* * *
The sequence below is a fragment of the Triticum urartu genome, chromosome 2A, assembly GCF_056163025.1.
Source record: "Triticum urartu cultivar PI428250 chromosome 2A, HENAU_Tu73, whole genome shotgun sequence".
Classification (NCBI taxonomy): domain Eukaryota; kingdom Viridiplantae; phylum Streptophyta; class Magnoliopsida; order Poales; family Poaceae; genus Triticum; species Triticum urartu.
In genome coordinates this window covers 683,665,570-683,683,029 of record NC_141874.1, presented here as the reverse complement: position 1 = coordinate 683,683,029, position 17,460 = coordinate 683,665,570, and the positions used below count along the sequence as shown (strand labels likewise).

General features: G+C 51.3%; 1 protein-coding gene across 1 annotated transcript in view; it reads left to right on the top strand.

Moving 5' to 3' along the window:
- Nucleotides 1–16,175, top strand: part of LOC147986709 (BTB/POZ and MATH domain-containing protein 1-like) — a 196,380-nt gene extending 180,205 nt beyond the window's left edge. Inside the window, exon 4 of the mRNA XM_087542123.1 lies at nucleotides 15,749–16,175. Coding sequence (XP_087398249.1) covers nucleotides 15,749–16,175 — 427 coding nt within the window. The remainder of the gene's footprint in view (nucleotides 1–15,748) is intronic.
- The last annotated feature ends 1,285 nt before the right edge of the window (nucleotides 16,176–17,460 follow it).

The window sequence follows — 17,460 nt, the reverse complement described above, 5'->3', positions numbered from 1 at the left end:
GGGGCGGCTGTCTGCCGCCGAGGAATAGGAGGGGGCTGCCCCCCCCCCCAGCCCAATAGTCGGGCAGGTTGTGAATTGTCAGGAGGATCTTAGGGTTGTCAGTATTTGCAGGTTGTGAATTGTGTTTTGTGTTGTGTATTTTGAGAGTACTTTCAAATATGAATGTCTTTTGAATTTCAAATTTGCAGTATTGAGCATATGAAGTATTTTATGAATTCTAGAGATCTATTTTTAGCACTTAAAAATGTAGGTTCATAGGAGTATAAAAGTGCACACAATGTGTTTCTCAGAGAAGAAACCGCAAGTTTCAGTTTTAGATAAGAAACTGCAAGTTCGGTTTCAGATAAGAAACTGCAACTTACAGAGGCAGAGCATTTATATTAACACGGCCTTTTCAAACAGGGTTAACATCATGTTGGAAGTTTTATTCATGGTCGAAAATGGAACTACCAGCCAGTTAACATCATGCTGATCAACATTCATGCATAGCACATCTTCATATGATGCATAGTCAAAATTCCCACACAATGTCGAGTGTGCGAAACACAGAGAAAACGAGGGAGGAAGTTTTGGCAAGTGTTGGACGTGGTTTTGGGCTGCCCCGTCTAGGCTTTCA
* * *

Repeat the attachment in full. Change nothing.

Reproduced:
The sequence below is a fragment of the Triticum urartu genome, chromosome 2A, assembly GCF_056163025.1.
Source record: "Triticum urartu cultivar PI428250 chromosome 2A, HENAU_Tu73, whole genome shotgun sequence".
Classification (NCBI taxonomy): domain Eukaryota; kingdom Viridiplantae; phylum Streptophyta; class Magnoliopsida; order Poales; family Poaceae; genus Triticum; species Triticum urartu.
In genome coordinates this window covers 683,665,570-683,683,029 of record NC_141874.1, presented here as the reverse complement: position 1 = coordinate 683,683,029, position 17,460 = coordinate 683,665,570, and the positions used below count along the sequence as shown (strand labels likewise).

General features: G+C 51.3%; 1 protein-coding gene across 1 annotated transcript in view; it reads left to right on the top strand.

Moving 5' to 3' along the window:
- Nucleotides 1–16,175, top strand: part of LOC147986709 (BTB/POZ and MATH domain-containing protein 1-like) — a 196,380-nt gene extending 180,205 nt beyond the window's left edge. Inside the window, exon 4 of the mRNA XM_087542123.1 lies at nucleotides 15,749–16,175. Coding sequence (XP_087398249.1) covers nucleotides 15,749–16,175 — 427 coding nt within the window. The remainder of the gene's footprint in view (nucleotides 1–15,748) is intronic.
- The last annotated feature ends 1,285 nt before the right edge of the window (nucleotides 16,176–17,460 follow it).

The window sequence follows — 17,460 nt, the reverse complement described above, 5'->3', positions numbered from 1 at the left end:
GGGGCGGCTGTCTGCCGCCGAGGAATAGGAGGGGGCTGCCCCCCCCCCCAGCCCAATAGTCGGGCAGGTTGTGAATTGTCAGGAGGATCTTAGGGTTGTCAGTATTTGCAGGTTGTGAATTGTGTTTTGTGTTGTGTATTTTGAGAGTACTTTCAAATATGAATGTCTTTTGAATTTCAAATTTGCAGTATTGAGCATATGAAGTATTTTATGAATTCTAGAGATCTATTTTTAGCACTTAAAAATGTAGGTTCATAGGAGTATAAAAGTGCACACAATGTGTTTCTCAGAGAAGAAACCGCAAGTTTCAGTTTTAGATAAGAAACTGCAAGTTCGGTTTCAGATAAGAAACTGCAACTTACAGAGGCAGAGCATTTATATTAACACGGCCTTTTCAAACAGGGTTAACATCATGTTGGAAGTTTTATTCATGGTCGAAAATGGAACTACCAGCCAGTTAACATCATGCTGATCAACATTCATGCATAGCACATCTTCATATGATGCATAGTCAAAATTCCCACACAATGTCGAGTGTGCGAAACACAGAGAAAACGAGGGAGGAAGTTTTGGCAAGTGTTGGACGTGGTTTTGGGCTGCCCCGTCTAGGCTTTCA